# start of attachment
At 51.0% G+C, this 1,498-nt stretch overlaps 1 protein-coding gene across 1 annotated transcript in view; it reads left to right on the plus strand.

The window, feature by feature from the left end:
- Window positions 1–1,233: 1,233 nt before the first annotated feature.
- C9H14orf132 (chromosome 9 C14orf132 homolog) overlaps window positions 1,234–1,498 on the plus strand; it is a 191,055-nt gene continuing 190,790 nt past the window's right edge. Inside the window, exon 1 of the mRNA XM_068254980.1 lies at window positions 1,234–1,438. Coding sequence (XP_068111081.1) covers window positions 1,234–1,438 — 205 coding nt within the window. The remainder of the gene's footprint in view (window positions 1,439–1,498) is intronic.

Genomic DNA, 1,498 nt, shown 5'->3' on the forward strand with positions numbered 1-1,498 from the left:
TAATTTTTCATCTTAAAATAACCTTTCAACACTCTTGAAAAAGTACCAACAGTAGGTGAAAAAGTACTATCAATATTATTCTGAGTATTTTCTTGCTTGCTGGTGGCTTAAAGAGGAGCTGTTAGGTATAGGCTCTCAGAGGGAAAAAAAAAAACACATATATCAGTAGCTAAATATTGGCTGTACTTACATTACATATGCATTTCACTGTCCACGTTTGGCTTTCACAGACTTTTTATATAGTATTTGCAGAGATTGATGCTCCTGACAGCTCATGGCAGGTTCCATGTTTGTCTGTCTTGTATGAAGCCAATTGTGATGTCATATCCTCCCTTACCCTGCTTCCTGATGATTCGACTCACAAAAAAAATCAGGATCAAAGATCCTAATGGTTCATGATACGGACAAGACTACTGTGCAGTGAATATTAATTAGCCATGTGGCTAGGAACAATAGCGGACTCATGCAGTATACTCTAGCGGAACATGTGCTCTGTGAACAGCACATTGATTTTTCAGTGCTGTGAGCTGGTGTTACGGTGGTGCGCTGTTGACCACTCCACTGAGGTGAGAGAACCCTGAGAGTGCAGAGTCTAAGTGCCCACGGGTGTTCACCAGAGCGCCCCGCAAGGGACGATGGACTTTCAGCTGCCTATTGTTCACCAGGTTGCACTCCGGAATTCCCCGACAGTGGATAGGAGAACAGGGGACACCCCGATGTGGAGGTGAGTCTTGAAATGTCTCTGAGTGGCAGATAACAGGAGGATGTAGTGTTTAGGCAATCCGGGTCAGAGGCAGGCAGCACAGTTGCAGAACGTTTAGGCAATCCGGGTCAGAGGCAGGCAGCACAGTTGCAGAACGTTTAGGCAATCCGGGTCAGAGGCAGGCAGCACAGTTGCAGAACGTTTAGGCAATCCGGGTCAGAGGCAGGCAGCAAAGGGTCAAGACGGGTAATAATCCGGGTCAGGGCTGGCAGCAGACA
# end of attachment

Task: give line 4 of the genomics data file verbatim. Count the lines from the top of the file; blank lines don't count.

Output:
- C9H14orf132 (chromosome 9 C14orf132 homolog) overlaps window positions 1,234–1,498 on the plus strand; it is a 191,055-nt gene continuing 190,790 nt past the window's right edge. Inside the window, exon 1 of the mRNA XM_068254980.1 lies at window positions 1,234–1,438. Coding sequence (XP_068111081.1) covers window positions 1,234–1,438 — 205 coding nt within the window. The remainder of the gene's footprint in view (window positions 1,439–1,498) is intronic.